Additionally, stop elements 36A and 36B are integrally formed on dispenser end wall 16 on the surface thereof facing compartment 26'. These stop elements are vertically extending arcuate ridges upstanding from the base 20. Stop elements 36A, 36B-41A, 41B extend arcuately outward from respective partition wall segments a distance of about 0.016 inch. This dimensioning is such that the proximate retention finger is positioned slightly more inward of a respective compartment than the stop element. Typically, the closest surface of a stop element may be set back several thousandths of an inch from the end of a compartment defined by a respective retention finger. In this way, the retention finger normally serves to define an end limit to a particular compartment, yet in the event of a sudden shock to the dispenser 10, as by contacting a floor following a drop, the cartridges therein may urge the yieldable retention finger forward somewhat but are ultimately limited in their movement by eventual contact with the ridged stop elements. Thus the stop elements prevent a cartridge from deflecting a retention finger far enough to permit release of the cartridge in those circumstances.

It will be appreciated that by making the yieldable retention fingers free-standing and positioning them to be the sole determinant of an end of a compartment such that the compartment is effectively independent of the compartments on either side thereof, cartridges 11 may be relatively easily manually loaded into the dispenser at the time of manufacture and an accumulation of tolerances from longer than nominal cartridges will not act against the next partition wall to interfere with loading and unloading of the cartridges. Although the retention finger 26 associated with compartment 26' is not entirely free-standing, it is substantially so. Moreover, dispenser 10 is normally offered to the consumer without a shaving cartridge 11 being housed in compartment 26', that compartment being reserved for receiving a dummy cartridge or a used cartridge to be released from a razor handle preparatory to loading a first new cartridge contained in compartment 27'. For that reason, the problems of tolerance accumulation or buildup and excessive manual loading force associated with the placement of cartridges 11 in compartments 27'-31' are not of so much concern regarding compartment 26'.

In use, the operator inserts a used cartridge 11 attached to handle 15 into the empty compartment (typically uppermost compartment 26') by almost any downward movement of the razor and cartridge into the compartment. Although such insertion may be facilitated by first loading either the forward or the after end of the cartridge into the compartment first and subsequently rotating the opposite end thereinto, that technique is not essential, and a continuous downward translational movement causing temporary deflectional movement of the retention finger is sufficient. The used shaving cartridge 11 is thus retained in the compartment (i.e., 26') and the handle 15 is free to pick up a new cartridge 11 in the next compartment (i.e., 27'). The now-opened journals 14 on razor handle 15 are moved downward into alignment and subsequently engagement with the journal bearings 12 in a new cartridge 11 preparatory to its removal from its respective compartment in the dispenser 10. The handle is then rotated upwardly or counterclockwise as viewed in FIG. 3, camming the guard surface at the right-hand end of cartridge 11 along the opposing cam surface of the adjacent partition and yieldably flexing the respective retention finger at the opposite end thereof to remove the blade cartridge from the compartment. Because the handle 15 and cartridge 11 are permitted to limitedly pivot relative to one another, the handle may be required to undergo a greater angular deflection than that of the cartridge to effect the removal.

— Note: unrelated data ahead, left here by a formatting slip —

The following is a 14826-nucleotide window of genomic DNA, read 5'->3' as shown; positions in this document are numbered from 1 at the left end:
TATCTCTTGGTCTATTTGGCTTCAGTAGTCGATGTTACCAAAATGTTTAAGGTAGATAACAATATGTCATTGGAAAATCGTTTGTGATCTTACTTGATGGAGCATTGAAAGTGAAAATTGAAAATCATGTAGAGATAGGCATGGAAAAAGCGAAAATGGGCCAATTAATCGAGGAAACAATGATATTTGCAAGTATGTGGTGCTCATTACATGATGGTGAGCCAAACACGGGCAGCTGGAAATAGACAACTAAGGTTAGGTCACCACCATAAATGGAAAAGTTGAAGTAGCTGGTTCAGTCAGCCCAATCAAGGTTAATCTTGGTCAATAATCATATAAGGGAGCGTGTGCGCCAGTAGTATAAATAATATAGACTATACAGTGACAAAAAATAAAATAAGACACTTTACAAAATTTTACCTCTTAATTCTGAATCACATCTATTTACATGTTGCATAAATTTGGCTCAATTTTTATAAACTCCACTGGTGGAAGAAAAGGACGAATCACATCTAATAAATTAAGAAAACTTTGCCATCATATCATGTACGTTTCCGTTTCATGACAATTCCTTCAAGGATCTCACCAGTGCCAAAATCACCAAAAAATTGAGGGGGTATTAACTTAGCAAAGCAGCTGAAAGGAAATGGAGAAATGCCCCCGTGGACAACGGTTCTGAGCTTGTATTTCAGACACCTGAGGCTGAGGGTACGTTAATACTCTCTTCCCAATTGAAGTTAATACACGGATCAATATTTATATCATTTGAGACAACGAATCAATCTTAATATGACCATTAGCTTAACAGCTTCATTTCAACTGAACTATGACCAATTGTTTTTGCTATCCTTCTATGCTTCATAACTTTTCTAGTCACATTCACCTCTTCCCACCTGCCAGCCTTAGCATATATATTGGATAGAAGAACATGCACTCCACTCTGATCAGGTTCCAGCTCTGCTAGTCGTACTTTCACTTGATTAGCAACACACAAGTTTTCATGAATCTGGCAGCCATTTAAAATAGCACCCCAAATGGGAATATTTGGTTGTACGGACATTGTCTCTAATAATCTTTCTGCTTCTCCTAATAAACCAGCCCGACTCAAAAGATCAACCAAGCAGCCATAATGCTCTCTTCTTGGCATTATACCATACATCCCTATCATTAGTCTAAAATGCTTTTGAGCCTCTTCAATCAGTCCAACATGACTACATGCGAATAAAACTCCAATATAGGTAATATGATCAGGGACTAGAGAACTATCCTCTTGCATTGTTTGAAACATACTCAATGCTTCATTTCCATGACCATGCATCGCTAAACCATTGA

Another embodiment is illustrated in FIGS. 5-8. The dispenser 110 of this embodiment is designed for use with a blade cartridge 111 of the type disclosed in U.S. patent application Ser. No. 866,127 filed Dec. 30, 1977, in the name of Evan N. Chen et al for IMPROVED CLEAN-OUT MECHANISM FOR TWIN BLADE SHAVING UNIT and U.S. Design patent application Ser. No. 866,146 filed Dec. 30, 1977, in the name of Evan N. Chen for SAFETY RAZOR CARTRIDGE WITH CLEAN-OUT MECHANISM. The blade cartridge 111, in addition to including journal bearings 112 for pivotal connection with a pivoting razor, also includes the more conventional T-shaped channel C of the prior art cartridges disclosed in the aforementioned U.S. Pat. Nos. 3,785,051 and 3,835,532. A conventional razor handle 115 having a U-shaped channel member 114 is illustrated in FIG. 7 as being operatively connected with a blade cartridge 111. Cartridge 111, in addition to providing for connection with different types of razors, also provides a manually displaceable clean-out mechanism 180 having an actuating portion extending rearwardly out of the cartridge and including push tab 181 disposed normal thereto for actuation. In order to house a portion of this clean-out mechanism, the rearward portion of cartridge 111 is provided with an arcuate housing comprising rearwardly extending portions 182 and 183 of the seat and cap respectively of cartridge 111.